Ekso Indego Personal Helps Veteran Walk Across Stage to Fulfill Granddaughter’s Wish

The National Veterans Wheelchair Games held in Louisville, KY, in July 2019 were the 39th annual games and pulled in over 800 athletes. Starting in 1981, the wheelchair games have drawn individuals from all 50 states, including the Dominican Republic and Great Britain. Over the past years, the wheelchair games have expanded from the original 7 events to over 20 events bringing veterans together to compete on one stage.

In 2019, veteran Jim Kempner joined as an athlete in his 4th wheelchair games and participated in 9 different events, including slalom, trap shooting, bowling, and archery. His outstanding dedication and ability to battle to the top led him to receive three gold medals and four silver medals. When receiving his medals, Jim used his Ekso Indego Personal to walk across the stage. When explaining his feelings, Jim expressed, “to show veterans that now we have the opportunity to not only stand but walk again is a feeling that is hard to explain.”

Injured in March of 2014 when he fell off the second story of a building, Jim was determined to continue pursuing his passions and hobbies. By participating in the veteran wheelchair games, he was able to compete on a high level and dedicate himself to the challenge each sport provided. His interest in participating in sports at a high level and continuing to be active led him to seek out other interests, including exploring technology available for veterans— exoskeletons. Jim started his training with the Ekso Indego Personal exoskeleton in April of 2018 through VA Palo Alto. Walking across the stage to accept his medals at the National Veterans Wheelchair Games was only the beginning for Jim.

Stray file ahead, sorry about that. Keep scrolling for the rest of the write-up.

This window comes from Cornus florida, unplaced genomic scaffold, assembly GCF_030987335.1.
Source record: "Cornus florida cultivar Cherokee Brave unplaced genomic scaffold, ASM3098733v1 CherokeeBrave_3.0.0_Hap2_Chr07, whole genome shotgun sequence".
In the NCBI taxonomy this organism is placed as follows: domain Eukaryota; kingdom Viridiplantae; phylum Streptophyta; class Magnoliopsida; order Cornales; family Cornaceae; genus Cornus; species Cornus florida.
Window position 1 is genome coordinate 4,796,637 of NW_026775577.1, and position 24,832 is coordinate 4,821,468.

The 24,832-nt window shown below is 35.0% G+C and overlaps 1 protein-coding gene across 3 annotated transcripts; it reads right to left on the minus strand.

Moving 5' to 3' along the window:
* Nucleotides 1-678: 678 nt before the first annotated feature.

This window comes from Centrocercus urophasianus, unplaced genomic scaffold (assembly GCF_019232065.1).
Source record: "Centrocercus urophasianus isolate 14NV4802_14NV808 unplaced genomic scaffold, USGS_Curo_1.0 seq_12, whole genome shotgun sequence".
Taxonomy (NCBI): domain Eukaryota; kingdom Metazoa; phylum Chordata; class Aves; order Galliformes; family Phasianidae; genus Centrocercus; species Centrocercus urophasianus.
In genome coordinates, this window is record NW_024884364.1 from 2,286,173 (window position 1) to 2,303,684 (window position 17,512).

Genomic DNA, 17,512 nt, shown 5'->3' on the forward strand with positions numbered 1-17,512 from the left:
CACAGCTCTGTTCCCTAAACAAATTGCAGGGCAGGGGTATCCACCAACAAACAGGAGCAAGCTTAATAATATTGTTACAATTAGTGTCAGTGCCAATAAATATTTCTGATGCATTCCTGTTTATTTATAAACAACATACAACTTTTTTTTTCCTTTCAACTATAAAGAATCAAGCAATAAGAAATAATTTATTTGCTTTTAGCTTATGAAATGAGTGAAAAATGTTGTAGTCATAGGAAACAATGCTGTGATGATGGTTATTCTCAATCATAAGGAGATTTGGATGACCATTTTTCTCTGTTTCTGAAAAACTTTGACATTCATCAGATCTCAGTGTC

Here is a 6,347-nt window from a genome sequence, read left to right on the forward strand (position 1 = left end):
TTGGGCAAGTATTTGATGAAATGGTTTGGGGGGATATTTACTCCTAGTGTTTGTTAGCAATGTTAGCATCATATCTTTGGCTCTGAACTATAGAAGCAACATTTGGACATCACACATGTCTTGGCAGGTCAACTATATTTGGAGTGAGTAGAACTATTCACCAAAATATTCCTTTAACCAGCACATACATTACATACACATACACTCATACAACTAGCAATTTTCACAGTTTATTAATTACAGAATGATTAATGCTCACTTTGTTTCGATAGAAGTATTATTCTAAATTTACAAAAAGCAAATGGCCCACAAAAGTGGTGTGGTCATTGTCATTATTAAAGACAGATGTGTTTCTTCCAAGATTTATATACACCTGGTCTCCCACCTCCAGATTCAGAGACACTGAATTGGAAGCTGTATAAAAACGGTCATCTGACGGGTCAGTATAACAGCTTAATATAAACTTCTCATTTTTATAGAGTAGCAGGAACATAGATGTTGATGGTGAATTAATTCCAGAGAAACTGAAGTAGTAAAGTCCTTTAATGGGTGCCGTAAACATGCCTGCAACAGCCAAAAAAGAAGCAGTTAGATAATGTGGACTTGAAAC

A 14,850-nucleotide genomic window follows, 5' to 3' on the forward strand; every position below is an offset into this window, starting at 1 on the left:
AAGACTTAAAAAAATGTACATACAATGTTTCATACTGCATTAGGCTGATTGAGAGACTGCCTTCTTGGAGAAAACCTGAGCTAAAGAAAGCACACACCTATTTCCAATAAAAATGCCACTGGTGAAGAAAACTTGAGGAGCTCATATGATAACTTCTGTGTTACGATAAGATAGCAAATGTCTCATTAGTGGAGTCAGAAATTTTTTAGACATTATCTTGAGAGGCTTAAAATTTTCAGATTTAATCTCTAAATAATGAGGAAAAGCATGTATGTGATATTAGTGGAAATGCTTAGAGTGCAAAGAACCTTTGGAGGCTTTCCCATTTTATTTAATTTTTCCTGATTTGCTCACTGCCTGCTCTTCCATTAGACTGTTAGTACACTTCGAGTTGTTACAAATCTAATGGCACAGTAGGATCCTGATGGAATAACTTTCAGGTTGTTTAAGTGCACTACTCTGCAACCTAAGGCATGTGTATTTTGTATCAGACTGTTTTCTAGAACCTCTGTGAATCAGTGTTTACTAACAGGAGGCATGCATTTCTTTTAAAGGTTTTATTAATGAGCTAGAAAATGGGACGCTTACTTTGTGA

When he is not competing in his sports, Jim uses Ekso Indego Personal on a daily basis to walk with his family and friends. He truly takes it to the limits, demonstrating how Ekso Indego Personal is not only helping veterans walk at home but around the community. Jim enjoys walking around Walmart and Home Depot, something that was not an option for him following his injury in 2014. Not only has he been able to see personal changes when using Ekso Indego Personal, but his family has also been a big part of his journey as well. So much so that a letter written by his granddaughter outlining three wishes included a wish for her grandpa Jim, “My last wish would be for my grandpa to walk again.”

“To be able to stand and walk again really can’t be put into words. To be able to show others that there are options other than to just be in a chair the rest of their life is great.”

 Jim Kempner, United States Veteran, Wheelchair Olympics Athlete, and Indego user

Ekso Indego Personal has helped Jim to continue reaching for his goals and passions. Not only in his love for sports but also in making his granddaughter’s wish come true.

Now offered under Ekso Bionics, Ekso Indego Personal is a flagship at-home exoskeleton that is designed to help patients with spinal cord injuries walk again in their homes and community. Equipped with a modular, quick-connect design, you can put it on and take it off anytime without assistance. It’s also extra light, weighing only 29 lb (13kg), and is designed to help you take it with you anywhere you want to go. Try Ekso Indego Personal today and regain your independence. For any inquiries, reach out to us today.

Army Veteran Jim Dahlin Purchases Ekso Indego Personal Exoskeleton Through VA